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Insurance is for unexpected events, and the college years are certainly full of surprises. While your first time living away from home is exciting, it can cause some anxiety, too. The last thing you need is to worry about replacing lost or stolen personal property, or facing a lawsuit on your own.

That’s where student renters insurance comes in. Whether you’re living in a dorm room or off-campus apartment as a college student, you’ll need coverage for yourself and your personal belongings.

Student renters insurance protects your property from unexpected events like fire and theft, and offers personal liability coverage, which will help pay for legal or medical costs if someone injures themselves while at your place. It even helps pay for additional living expenses if you have to temporarily relocate from your dorm or apartment.

Keep reading for more insight into student renters insurance and other types of insurance policies for college students:

How to get student renters insurance

If you haven’t bought insurance before, the thought of doing so can be a bit overwhelming. Your first step should be making sure you’re not already covered by your parents’ homeowners insurance policy — ask your parents to contact their insurance provider to find out.

Good to know: It may still be worth it to get renters insurance even if your parents’ policy covers you. If their personal property coverage only covers a small percentage of items outside of their home, it may not be enough protection for your property. And if they have a high deductible on their personal property insurance, it might cancel out any reimbursement for your lost or damaged belongings.

If your parents’ homeowners insurance policy doesn’t cover you, or wouldn’t provide enough coverage, follow these steps to buy a college student renters insurance policy:

  1. Determine the value of your personal property. Take note of everything you own and write down the value of each belonging. Also take photos or videos of all your personal property so you have an inventory. Once you’ve written out all the estimated costs, you can total them up to estimate what it would cost to replace all your belongings.
  2. Comparison shop. Don’t just settle for the first policy you come across. Compare quotes from a few different insurance providers to see which one offers the best rates for the coverage you need.
  3. Work with your landlord. If you’re living off-campus and have a landlord, he or she can let you know what type of security devices your place has, like a burglar alarm or sprinkler system. These things can potentially qualify you for a discount on your renters insurance.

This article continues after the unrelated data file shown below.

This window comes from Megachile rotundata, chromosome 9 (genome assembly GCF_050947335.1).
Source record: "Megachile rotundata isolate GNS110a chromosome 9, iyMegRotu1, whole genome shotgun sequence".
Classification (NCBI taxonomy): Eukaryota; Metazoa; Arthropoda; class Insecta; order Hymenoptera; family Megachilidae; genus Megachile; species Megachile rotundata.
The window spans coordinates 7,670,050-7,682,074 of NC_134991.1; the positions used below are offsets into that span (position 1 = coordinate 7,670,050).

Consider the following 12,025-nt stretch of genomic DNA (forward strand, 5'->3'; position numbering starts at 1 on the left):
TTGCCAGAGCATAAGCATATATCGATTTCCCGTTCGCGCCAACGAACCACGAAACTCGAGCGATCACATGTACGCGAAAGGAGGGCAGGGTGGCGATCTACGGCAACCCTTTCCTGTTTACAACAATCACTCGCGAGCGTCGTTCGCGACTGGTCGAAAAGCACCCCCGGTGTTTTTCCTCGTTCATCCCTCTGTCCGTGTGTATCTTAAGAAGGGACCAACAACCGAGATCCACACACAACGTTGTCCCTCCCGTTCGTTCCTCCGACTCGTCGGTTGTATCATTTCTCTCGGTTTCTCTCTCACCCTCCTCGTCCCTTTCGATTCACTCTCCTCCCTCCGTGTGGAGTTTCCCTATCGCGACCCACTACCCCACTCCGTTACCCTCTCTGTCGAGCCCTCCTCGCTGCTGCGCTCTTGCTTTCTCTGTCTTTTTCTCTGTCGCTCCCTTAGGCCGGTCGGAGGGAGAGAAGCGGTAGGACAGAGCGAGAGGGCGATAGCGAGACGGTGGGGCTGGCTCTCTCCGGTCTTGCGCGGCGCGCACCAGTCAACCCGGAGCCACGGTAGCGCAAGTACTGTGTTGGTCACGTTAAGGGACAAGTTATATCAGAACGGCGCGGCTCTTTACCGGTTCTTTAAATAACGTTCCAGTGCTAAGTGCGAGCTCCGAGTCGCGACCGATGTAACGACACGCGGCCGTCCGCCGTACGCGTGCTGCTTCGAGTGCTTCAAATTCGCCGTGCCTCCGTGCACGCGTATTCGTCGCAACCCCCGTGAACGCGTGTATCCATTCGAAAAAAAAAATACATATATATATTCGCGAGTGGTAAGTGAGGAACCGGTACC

4. Buy a policy. You can usually purchase a student renters insurance policy online or over the phone from an insurance agent.

Learn More: What Does Homeowners Insurance Cover?

Dorm insurance for college students

Just as homeowners can get homeowners insurance and tenants can purchase renters insurance, if you live in a dorm, you can get dorm insurance. Dorm insurance protects your personal belongings and it’s a good option if you’re a cash-strapped student.

Dorm insurance is roughly $15/month, and you may be able to get it with a deductible as low as $25.

Off-campus renters insurance for college students

If you choose to live in an off-campus apartment or house instead of a dorm room, you can get a standard renters insurance policy to protect yourself.

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How much renters insurance do I need?

Renters insurance generally costs about $15 a month, and deductibles range from $500 to $1,000. However, the amount of coverage you require affects the cost of your policy, as does your chosen deductible. The higher your deductible, the less your premium will cost.

Tallying up the value of your belongings will help you determine how much coverage you need.

Tip: To be on the safe side, round up to the nearest $10,000 when estimating the cost of your personal property. For example, if your estimated total comes out to $22,500, it’s a good idea to get $30,000 in coverage.

Other renters insurance coverages for college students

Let’s take a look at the other coverages within student renters insurance beyond personal property.

College student insurance for personal liability

Your parents’ renters or homeowners insurance, or your policy if you purchased one in your name for off-campus housing, includes personal liability coverage.

Personal liability insurance covers two circumstances:

  • Legal expenses you incur if you harm someone (COVID-19, STDs, or a punch in the face) and get sued; or
  • If you damage someone’s property and need to replace it or cause them bodily injury and have to pay their medical bills.

Comparing quotes from multiple insurance carriers can help you find a policy that provides the liability coverage you need. The Credible marketplace, which includes insurance services by Young Alfred, makes it easy to find a carrier and homeowners policy that’s right for you.

College student insurance for loss of use

Loss of use coverage is also typically included in renters or homeowners insurance policies. If something happens to your off-campus apartment that makes it uninhabitable, this coverage can help cover the cost of living elsewhere.

Learn More: An Overview of Loss of Use Coverage

College student personal property floaters

Floaters — also called endorsements, riders, or add-ons — are other coverages you can add to a homeowners or renters insurance policy. Their purpose is to increase coverage limits of specific personal belongings that have payment caps under a standard home or renters policy.

Standard policy limits typically average $1,000 to $2,500 for each category and per claim, whereas floaters are usually set at the item’s value.

Examples of items with policy maximums are:

  • Jewelry
  • Laptops
  • Musical instruments